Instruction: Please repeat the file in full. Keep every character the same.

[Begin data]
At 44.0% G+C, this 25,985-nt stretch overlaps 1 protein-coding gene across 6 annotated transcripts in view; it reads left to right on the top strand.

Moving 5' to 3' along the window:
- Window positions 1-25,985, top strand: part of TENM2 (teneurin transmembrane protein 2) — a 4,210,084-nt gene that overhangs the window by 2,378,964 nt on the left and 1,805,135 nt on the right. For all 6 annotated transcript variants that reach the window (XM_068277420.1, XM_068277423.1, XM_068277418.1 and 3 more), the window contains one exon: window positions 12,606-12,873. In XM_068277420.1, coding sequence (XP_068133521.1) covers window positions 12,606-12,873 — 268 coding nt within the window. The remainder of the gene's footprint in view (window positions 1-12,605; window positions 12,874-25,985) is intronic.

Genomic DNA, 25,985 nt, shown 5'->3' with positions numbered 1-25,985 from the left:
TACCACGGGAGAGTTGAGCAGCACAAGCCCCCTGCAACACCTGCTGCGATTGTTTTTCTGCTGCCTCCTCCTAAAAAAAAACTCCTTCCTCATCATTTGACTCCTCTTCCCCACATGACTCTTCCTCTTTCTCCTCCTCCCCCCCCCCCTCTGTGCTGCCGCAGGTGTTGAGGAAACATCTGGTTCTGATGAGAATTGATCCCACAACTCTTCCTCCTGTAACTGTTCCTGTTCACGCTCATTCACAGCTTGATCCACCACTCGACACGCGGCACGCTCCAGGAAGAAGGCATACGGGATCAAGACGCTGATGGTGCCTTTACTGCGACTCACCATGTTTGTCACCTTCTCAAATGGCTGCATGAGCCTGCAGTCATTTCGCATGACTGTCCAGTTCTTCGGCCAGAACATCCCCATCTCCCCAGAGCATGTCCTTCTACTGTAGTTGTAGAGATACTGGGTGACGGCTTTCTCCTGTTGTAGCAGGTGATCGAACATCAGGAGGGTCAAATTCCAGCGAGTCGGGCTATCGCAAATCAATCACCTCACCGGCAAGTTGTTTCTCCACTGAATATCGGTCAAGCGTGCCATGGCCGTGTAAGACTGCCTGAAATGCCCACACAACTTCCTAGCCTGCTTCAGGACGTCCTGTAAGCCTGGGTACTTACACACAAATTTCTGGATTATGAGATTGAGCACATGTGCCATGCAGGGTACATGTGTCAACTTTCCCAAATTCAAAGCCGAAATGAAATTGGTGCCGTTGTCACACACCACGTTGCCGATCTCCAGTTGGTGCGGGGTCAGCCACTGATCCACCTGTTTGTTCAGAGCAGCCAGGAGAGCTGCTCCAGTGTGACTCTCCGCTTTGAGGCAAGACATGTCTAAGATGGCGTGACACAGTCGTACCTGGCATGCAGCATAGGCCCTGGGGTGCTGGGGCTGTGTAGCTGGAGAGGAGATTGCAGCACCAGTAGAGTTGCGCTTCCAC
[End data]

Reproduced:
At 44.0% G+C, this 25,985-nt stretch overlaps 1 protein-coding gene across 6 annotated transcripts in view; it reads left to right on the top strand.

Moving 5' to 3' along the window:
- Window positions 1-25,985, top strand: part of TENM2 (teneurin transmembrane protein 2) — a 4,210,084-nt gene that overhangs the window by 2,378,964 nt on the left and 1,805,135 nt on the right. For all 6 annotated transcript variants that reach the window (XM_068277420.1, XM_068277423.1, XM_068277418.1 and 3 more), the window contains one exon: window positions 12,606-12,873. In XM_068277420.1, coding sequence (XP_068133521.1) covers window positions 12,606-12,873 — 268 coding nt within the window. The remainder of the gene's footprint in view (window positions 1-12,605; window positions 12,874-25,985) is intronic.

Genomic DNA, 25,985 nt, shown 5'->3' with positions numbered 1-25,985 from the left:
TACCACGGGAGAGTTGAGCAGCACAAGCCCCCTGCAACACCTGCTGCGATTGTTTTTCTGCTGCCTCCTCCTAAAAAAAAACTCCTTCCTCATCATTTGACTCCTCTTCCCCACATGACTCTTCCTCTTTCTCCTCCTCCCCCCCCCCCTCTGTGCTGCCGCAGGTGTTGAGGAAACATCTGGTTCTGATGAGAATTGATCCCACAACTCTTCCTCCTGTAACTGTTCCTGTTCACGCTCATTCACAGCTTGATCCACCACTCGACACGCGGCACGCTCCAGGAAGAAGGCATACGGGATCAAGACGCTGATGGTGCCTTTACTGCGACTCACCATGTTTGTCACCTTCTCAAATGGCTGCATGAGCCTGCAGTCATTTCGCATGACTGTCCAGTTCTTCGGCCAGAACATCCCCATCTCCCCAGAGCATGTCCTTCTACTGTAGTTGTAGAGATACTGGGTGACGGCTTTCTCCTGTTGTAGCAGGTGATCGAACATCAGGAGGGTCAAATTCCAGCGAGTCGGGCTATCGCAAATCAATCACCTCACCGGCAAGTTGTTTCTCCACTGAATATCGGTCAAGCGTGCCATGGCCGTGTAAGACTGCCTGAAATGCCCACACAACTTCCTAGCCTGCTTCAGGACGTCCTGTAAGCCTGGGTACTTACACACAAATTTCTGGATTATGAGATTGAGCACATGTGCCATGCAGGGTACATGTGTCAACTTTCCCAAATTCAAAGCCGAAATGAAATTGGTGCCGTTGTCACACACCACGTTGCCGATCTCCAGTTGGTGCGGGGTCAGCCACTGATCCACCTGTTTGTTCAGAGCAGCCAGGAGAGCTGCTCCAGTGTGACTCTCCGCTTTGAGGCAAGACATGTCTAAGATGGCGTGACACAGTCGTACCTGGCATGCAGCATAGGCCCTGGGGTGCTGGGGCTGTGTAGCTGGAGAGGAGATTGCAGCACCAGTAGAGTTGCGCTTCCAC